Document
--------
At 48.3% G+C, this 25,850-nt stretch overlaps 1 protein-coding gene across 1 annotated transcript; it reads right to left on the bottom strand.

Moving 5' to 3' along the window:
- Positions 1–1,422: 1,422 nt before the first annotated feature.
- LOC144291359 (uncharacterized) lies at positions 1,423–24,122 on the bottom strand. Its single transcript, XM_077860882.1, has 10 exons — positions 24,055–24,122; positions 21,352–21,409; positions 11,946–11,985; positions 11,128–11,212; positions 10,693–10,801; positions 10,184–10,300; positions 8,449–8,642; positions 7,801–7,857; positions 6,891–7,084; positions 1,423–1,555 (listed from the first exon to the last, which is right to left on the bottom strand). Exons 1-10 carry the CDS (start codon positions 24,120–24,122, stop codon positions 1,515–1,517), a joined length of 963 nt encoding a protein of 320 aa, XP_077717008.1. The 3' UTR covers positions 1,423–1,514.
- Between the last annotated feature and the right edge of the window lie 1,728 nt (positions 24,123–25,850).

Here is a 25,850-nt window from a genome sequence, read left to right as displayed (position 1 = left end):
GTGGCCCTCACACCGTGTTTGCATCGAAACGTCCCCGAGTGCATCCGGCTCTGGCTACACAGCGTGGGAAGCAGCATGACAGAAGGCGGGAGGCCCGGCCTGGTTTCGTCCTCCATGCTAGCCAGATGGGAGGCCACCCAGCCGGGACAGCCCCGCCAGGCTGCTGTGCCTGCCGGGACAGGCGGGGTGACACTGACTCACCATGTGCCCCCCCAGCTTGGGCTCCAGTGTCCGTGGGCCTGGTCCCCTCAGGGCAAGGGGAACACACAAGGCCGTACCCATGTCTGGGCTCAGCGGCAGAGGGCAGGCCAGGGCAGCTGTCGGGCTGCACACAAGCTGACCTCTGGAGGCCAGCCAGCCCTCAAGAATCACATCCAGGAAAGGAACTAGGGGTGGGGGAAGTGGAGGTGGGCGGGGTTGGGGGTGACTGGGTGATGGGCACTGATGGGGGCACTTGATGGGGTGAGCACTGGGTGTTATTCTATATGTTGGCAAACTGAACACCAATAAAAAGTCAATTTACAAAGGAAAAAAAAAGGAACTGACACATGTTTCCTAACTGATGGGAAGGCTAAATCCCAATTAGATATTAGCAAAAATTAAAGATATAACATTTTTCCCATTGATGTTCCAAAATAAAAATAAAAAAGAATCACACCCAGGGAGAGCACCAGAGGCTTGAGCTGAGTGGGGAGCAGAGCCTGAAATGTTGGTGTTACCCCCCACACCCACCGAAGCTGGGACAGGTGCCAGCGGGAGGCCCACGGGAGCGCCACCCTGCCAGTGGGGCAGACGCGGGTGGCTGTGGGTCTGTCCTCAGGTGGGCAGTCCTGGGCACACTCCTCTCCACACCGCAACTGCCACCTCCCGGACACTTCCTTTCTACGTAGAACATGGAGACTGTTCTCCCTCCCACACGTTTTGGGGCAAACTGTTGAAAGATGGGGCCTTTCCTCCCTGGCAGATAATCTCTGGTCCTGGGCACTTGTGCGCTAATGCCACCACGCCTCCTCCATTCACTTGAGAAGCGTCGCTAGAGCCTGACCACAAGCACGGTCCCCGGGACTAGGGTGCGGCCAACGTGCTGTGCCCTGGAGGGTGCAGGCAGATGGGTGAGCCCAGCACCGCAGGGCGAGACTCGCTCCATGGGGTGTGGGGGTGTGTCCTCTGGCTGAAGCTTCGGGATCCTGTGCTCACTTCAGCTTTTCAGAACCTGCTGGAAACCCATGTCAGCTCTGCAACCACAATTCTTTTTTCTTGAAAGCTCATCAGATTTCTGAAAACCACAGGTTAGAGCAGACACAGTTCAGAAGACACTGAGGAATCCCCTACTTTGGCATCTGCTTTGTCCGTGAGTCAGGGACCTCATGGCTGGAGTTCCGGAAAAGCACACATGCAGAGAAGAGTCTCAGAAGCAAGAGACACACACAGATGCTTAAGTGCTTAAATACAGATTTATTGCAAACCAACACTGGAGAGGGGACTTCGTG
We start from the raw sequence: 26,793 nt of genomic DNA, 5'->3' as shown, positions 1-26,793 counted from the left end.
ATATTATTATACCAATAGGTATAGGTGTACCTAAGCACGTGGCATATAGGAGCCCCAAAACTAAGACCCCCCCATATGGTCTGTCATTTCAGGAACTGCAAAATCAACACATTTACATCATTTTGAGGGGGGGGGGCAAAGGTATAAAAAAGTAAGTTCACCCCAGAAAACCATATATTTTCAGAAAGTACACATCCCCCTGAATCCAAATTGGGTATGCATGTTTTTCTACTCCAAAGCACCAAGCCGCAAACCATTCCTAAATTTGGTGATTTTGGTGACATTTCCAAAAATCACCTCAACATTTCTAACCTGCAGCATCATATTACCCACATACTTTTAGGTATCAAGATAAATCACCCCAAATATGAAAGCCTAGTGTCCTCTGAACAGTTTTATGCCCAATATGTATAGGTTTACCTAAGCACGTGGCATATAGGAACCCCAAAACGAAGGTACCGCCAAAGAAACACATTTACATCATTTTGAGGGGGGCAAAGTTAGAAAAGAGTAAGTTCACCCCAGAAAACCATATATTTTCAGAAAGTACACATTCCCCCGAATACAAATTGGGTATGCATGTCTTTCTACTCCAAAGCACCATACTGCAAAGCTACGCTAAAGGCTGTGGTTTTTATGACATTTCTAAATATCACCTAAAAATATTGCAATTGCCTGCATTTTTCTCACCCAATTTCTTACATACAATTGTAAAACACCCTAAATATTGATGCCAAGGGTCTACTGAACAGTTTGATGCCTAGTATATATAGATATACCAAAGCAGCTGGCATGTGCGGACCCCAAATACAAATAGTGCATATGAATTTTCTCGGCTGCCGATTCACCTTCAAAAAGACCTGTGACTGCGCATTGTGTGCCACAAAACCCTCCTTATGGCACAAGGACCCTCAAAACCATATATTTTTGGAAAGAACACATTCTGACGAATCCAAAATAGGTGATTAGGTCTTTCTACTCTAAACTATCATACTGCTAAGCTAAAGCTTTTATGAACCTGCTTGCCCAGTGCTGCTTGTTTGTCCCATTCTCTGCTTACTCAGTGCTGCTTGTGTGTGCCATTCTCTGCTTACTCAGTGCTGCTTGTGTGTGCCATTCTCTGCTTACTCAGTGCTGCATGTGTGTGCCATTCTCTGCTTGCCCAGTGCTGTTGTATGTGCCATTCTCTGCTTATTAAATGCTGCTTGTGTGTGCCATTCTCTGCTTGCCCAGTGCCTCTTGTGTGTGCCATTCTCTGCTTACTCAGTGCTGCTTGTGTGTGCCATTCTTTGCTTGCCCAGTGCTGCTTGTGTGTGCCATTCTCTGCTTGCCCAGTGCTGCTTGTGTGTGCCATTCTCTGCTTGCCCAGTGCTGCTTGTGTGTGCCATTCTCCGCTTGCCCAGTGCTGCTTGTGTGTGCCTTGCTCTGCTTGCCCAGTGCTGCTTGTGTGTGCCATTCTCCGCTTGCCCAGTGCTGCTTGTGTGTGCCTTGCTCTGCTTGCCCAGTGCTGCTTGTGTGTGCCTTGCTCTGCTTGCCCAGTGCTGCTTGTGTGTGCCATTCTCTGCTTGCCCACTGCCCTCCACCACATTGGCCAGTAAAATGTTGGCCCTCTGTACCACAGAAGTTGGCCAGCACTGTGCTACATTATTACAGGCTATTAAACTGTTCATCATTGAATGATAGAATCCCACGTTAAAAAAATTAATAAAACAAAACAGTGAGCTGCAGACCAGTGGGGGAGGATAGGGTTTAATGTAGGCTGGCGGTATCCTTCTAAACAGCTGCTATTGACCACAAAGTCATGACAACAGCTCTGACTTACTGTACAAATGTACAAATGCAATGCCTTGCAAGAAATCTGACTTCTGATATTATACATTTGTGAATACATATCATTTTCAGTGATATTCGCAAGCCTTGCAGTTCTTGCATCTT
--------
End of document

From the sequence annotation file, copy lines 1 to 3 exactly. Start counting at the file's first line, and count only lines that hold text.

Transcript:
At 48.3% G+C, this 25,850-nt stretch overlaps 1 protein-coding gene across 1 annotated transcript; it reads right to left on the bottom strand.

Moving 5' to 3' along the window:
- Positions 1–1,422: 1,422 nt before the first annotated feature.